Saturday, December 02, 2006

Poles apart

I first heard of Stuart Hameroff a year or two ago and from some psychic-astrology-new age site at that (in hindsight, perhaps appropriately so). After visiting his site, I came out very skeptical of what he was proposing, not least because he was invoking quantum mechanisms for neurological activity. What stopped me from pigeonholing him as a complete woowoo was his stated collaboration with Nobel Prize laureate Roger Penrose. I know next to nothing about quantum mechanics and if, even implicitly, an eminent physicist as Penrose says there's something to what Hameroff is claiming, then there must be something there. Fine. Well, Hameroff never crossed my mind from then on. And I never had to entertain what to me were wacky ideas about the mind/brain.

That is, until Session 4 of the Beyond Belief conference. Lo and behold, he turns out to be one of the speakers. Actually took a couple of moments for me to remember and realize that this is the guy I stumbled upon sometime ago. Listening to his "quantum consciousness" hypothesis was an ordeal. Easily the most technical paper delivered during the conference. By the time he came to his point about consciousness, neurons, and going back in time, my skeptical mind just about had enough. I haven't seen all the Beyond Belief sessions but thus far Hameroff's proposal takes home the prize of being the zany one in the lot, one very sore thumb sticking out indeed. Joan Roughgarden's points in her own talk, even if kind of lame, were pretty run of the mill compared to Hameroff's.

So it was a relief (felt like a vindication of the running condition of my baloney detector) that after the presentation, physicist Lawrence Krauss burst out and told Hameroff straight from the shoulder that he was plainly wrong, that he'd misunderstood and misapplied quantum physics. I wish physicist Steven Weinberg could've stayed on and thus lent his opinion on the matter.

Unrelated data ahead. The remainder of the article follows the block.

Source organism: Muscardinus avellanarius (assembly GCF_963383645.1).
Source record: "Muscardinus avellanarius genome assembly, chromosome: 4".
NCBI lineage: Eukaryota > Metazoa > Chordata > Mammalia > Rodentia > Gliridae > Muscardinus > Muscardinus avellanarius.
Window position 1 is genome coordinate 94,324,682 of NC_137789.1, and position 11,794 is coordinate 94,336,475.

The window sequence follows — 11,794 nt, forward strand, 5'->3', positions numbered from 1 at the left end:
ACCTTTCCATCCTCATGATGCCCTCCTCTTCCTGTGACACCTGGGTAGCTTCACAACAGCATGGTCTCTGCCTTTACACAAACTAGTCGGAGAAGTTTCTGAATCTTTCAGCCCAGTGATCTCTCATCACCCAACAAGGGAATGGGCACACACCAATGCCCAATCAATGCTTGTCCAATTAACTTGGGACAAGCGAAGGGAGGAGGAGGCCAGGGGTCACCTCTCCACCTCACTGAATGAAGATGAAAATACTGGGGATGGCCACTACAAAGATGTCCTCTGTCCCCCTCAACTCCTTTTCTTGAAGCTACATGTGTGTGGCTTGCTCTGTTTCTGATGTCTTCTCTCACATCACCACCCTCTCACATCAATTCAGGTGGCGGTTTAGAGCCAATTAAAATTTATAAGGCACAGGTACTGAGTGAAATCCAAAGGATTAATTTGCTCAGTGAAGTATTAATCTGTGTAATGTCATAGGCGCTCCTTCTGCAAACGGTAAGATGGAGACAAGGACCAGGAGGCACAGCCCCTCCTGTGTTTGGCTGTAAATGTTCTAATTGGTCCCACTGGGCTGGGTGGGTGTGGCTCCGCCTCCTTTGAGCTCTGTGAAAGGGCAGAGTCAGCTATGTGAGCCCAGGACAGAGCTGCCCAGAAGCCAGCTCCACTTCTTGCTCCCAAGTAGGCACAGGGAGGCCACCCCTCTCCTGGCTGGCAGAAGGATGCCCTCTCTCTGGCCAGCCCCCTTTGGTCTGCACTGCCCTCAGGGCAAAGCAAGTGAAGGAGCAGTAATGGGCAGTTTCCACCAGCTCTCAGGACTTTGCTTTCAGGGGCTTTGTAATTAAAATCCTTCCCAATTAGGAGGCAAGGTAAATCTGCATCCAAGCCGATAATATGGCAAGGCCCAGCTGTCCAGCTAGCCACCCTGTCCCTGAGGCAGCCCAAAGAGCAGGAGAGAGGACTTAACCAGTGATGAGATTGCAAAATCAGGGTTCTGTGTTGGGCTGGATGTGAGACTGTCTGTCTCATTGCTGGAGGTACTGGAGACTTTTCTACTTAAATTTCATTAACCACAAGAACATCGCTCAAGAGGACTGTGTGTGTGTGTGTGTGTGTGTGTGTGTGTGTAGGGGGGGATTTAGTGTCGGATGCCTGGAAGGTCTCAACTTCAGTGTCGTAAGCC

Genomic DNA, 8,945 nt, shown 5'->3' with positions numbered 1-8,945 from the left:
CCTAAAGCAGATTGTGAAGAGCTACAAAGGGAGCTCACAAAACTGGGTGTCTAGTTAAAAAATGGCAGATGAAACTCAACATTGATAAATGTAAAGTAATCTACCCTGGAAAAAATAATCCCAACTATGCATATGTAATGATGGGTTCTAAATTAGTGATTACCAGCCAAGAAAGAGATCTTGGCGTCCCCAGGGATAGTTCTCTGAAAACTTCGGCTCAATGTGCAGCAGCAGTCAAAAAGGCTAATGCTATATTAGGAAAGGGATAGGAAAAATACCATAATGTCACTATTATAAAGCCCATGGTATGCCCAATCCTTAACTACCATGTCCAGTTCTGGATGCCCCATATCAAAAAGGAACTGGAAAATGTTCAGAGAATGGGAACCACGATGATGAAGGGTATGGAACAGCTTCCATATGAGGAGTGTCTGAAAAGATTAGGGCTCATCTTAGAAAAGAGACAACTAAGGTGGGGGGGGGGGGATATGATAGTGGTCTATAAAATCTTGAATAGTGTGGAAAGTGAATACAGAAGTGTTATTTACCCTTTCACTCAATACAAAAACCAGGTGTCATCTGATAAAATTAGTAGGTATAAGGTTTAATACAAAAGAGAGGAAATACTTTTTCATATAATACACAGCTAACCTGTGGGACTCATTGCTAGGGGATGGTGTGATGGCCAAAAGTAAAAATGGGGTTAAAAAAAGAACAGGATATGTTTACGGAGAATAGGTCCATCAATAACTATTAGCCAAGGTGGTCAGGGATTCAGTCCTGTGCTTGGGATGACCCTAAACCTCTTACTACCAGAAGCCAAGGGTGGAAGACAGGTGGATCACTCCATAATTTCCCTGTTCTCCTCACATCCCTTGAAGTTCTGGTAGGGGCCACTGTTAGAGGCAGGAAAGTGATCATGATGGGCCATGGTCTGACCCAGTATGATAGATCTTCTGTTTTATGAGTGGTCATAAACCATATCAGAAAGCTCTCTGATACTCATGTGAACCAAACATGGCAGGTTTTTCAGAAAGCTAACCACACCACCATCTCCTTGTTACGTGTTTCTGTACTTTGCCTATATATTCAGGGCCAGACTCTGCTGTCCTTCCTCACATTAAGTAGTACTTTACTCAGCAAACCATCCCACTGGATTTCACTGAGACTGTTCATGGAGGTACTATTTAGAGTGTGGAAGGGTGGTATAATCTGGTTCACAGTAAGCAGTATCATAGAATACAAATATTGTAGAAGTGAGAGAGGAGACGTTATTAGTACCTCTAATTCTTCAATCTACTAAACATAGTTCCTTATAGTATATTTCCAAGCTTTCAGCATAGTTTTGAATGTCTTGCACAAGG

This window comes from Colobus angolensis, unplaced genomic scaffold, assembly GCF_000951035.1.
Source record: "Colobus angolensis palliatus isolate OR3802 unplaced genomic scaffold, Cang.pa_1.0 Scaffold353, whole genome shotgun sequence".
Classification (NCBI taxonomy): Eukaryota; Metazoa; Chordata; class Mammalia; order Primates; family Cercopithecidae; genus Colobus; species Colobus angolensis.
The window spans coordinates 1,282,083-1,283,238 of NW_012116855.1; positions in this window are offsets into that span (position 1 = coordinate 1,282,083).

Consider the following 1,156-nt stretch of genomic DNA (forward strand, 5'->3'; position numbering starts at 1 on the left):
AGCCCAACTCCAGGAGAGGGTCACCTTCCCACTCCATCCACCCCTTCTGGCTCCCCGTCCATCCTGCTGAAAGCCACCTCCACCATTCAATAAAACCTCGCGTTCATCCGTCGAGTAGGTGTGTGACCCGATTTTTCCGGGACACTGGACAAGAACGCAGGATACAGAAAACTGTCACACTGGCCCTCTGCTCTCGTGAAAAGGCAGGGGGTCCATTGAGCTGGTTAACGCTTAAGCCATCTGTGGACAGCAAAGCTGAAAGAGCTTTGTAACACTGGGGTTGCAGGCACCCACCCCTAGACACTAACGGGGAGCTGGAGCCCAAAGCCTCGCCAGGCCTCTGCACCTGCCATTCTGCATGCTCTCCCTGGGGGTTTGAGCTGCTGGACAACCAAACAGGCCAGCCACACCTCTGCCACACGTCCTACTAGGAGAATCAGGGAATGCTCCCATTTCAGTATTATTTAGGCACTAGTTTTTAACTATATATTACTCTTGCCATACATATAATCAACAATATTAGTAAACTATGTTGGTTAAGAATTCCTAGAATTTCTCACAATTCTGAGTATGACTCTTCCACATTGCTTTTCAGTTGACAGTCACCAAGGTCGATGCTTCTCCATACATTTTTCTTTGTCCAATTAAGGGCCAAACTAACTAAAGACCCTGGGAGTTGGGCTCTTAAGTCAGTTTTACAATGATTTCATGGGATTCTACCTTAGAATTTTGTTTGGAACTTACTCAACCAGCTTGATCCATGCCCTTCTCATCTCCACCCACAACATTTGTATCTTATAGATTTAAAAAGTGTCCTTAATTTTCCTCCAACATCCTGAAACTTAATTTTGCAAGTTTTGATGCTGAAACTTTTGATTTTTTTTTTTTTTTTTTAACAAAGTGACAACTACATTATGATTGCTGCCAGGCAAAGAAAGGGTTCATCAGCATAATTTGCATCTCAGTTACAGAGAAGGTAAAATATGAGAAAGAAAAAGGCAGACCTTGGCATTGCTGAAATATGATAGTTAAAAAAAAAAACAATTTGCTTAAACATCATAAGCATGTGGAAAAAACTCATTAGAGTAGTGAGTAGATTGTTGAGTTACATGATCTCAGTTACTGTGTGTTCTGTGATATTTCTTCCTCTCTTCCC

The camera never cut to V.S. Ramachandran nor to Michael Shermer. And neither made any comments during the Q&A portion. It would've been interesting (and edifying) to hear from the neuroscientist and the skeptic by trade.

I think this Hameroff vignette reinforces the heuristic that it pays to be wary and skeptical of a non-physicist who talks (authoritatively) about quantum mechanics and of anyone who starts blabbing about how quantum physics explains some pet macrocospic phenomenon of theirs. I think we should keep pointing the spotlight on (and even ridiculing) those who glibly and recklessly use the adjective as in Hameroff's "quantum consciousness" in the hopes that people leave "quantum" to the physicists.

What was never addressed and what I'd like to know is what Penrose actually thinks of Hameroff's hypothesis, what Penrose himself is suggesting vis-a-vis the mind and consciousness, and what his fellow physicists as well as neuroscientists think of these ideas of his.